TOKYO/SEOUL (AFP, REUTERS) - Japanese and South Korean fighter jets on Thursday (Aug 31) conducted separate drills with US nuclear-capable bombers and F-35 stealth fighters in skies south of the Korean peninsula, two days after North Korea launched a ballistic missile over northern Japan.
The exercise around Japan’s southern island of Kyushu involved two US Air Force B-1B Lancer bombers flying from Andersen Air Force Base on the US Pacific island territory of Guam and four F-35B stealth jets from the Iwakuni US Marine Corp Air Station in Japan.
They were joined by two Japanese F-15 jet fighters, Japan’s Air Self Defence Force (ASDF) said in a news release.
The US aircraft went on to conduct live fire drills with South Korean military jets, the Japanese air force said.
North Korea this week fired a new strategic ballistic missile called the Hwasong-12 over northern Japan that reached an altitude of 550km (341.75 miles) before splashing down in the Pacific Ocean.
Thursday's exercise with the US is intended as a show of force against the North after its latest missile launch, Seoul said.
“South Korean and US air forces conducted an air interdiction exercise in order to strongly cope with North Korea’s repeated firing of ballistic missiles and development of nuclear weapons,” the South’s air force said in a statement.
B-1B overflights of the peninsula from Guam, a US territory in the Pacific, infuriate the North, which cited them when it announced a plan to fire a salvo of missiles towards the island. It was one of the moves that saw tensions spiral this month, including a new set of UN Security Council sanctions, US President Donald Trump’s apocalyptic warning to rain “fire and fury” on Pyongyang, and culminated with the North firing a missile over Japan on Tuesday.
China Thursday condemned “destructive” calls for further sanctions, warning Japan, the US and Britain that diplomacy was needed to avert a crisis. Foreign ministry spokeswoman Hua Chunying said sanctions alone “cannot fundamentally resolve the issue”, amid reports the three countries were pushing for new restrictions on North Korean oil imports and foreign workers.
“The current situation on the Korean peninsula is not a screenplay, it’s not a computer game. It is a real situation that directly bears on the security of the people on the peninsula and the whole regional peace and tranquility,” she said.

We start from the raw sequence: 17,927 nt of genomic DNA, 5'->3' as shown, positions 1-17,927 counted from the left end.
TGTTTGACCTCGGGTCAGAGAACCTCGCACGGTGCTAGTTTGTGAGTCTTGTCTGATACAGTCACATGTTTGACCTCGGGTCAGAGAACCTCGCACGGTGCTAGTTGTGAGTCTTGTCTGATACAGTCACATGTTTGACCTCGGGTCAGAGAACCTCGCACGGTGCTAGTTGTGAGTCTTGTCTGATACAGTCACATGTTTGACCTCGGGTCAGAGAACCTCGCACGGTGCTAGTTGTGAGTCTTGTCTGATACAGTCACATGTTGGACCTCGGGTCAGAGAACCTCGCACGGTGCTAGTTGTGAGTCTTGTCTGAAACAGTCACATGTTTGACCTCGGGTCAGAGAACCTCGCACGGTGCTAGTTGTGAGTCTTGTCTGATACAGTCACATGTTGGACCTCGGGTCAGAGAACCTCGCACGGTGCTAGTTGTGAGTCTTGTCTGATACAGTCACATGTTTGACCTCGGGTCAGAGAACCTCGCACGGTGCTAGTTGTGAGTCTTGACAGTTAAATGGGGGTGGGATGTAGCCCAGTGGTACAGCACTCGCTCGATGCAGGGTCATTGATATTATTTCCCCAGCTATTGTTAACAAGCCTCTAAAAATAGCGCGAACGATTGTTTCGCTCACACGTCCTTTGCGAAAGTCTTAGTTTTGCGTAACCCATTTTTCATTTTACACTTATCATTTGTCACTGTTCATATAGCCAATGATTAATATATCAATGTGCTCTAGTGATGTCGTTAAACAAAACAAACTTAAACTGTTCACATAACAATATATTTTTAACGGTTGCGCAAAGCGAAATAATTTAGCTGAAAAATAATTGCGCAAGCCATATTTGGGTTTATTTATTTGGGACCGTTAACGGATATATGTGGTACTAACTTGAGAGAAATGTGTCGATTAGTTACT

On a visit to Japan Thursday, British Prime Minister Theresa May said London and Tokyo would work together to pressure North Korea “including by increasing the pace of sanctions” against Pyongyang”.
The UN Security Council has already imposed seven sets of sanctions on Pyongyang, the most recent of which were passed earlier this month, but the measures have done little to quell Kim Jong-Un’s nuclear missile ambitions. In response to the latest missile launch, a frustrated Trump took to Twitter to condemn Pyongyang, saying “the US has been talking to North Korea, and paying them extortion money, for 25 years. Talking is not the answer!”
Thursday’s live fire drill took place at the Pilseung shooting range in Gangwon province, some 150 kilometres (94 miles) south of the Demilitarized Zone dividing the two Koreas. A South Korean air force spokesman said it was separate from the annual Ulchi Freedom Guardian (UFG) joint exercises, which wrapped up on Thursday.
Tens of thousands of South Korean and US troops took part in the largely computer-simulated exercise that ran for two weeks in the South. The annual drills are viewed by nuclear-armed Pyongyang as a highly provocative rehearsal for invasion, and it always meets them with threats of strong military counteraction.
A US Forces Korea official told the Yonhap news agency that Washington had avoided sending bombers to Korea during the UFG exercises “in hopes that the reduced scale would send a positive signal to North Korea and the region”, but Pyongyang had responded with a series of provocations.
The North’s state media called Tuesday’s Hwasong-12 intermediate range missile flight over northern Japan “a part of the muscle-flexing” against the war games. Leader Kim Jong Un called for more launches into the Pacific, the KCNA news agency said.
North Korea says it needs nuclear weapons to protect itself against the US and analysts say Pyongyang has made rapid strides in its ballistic technology in defiance of seven sets of United Nations resolutions. In July it conducted two successful ICBM launches which appeared to bring most of the US mainland into range.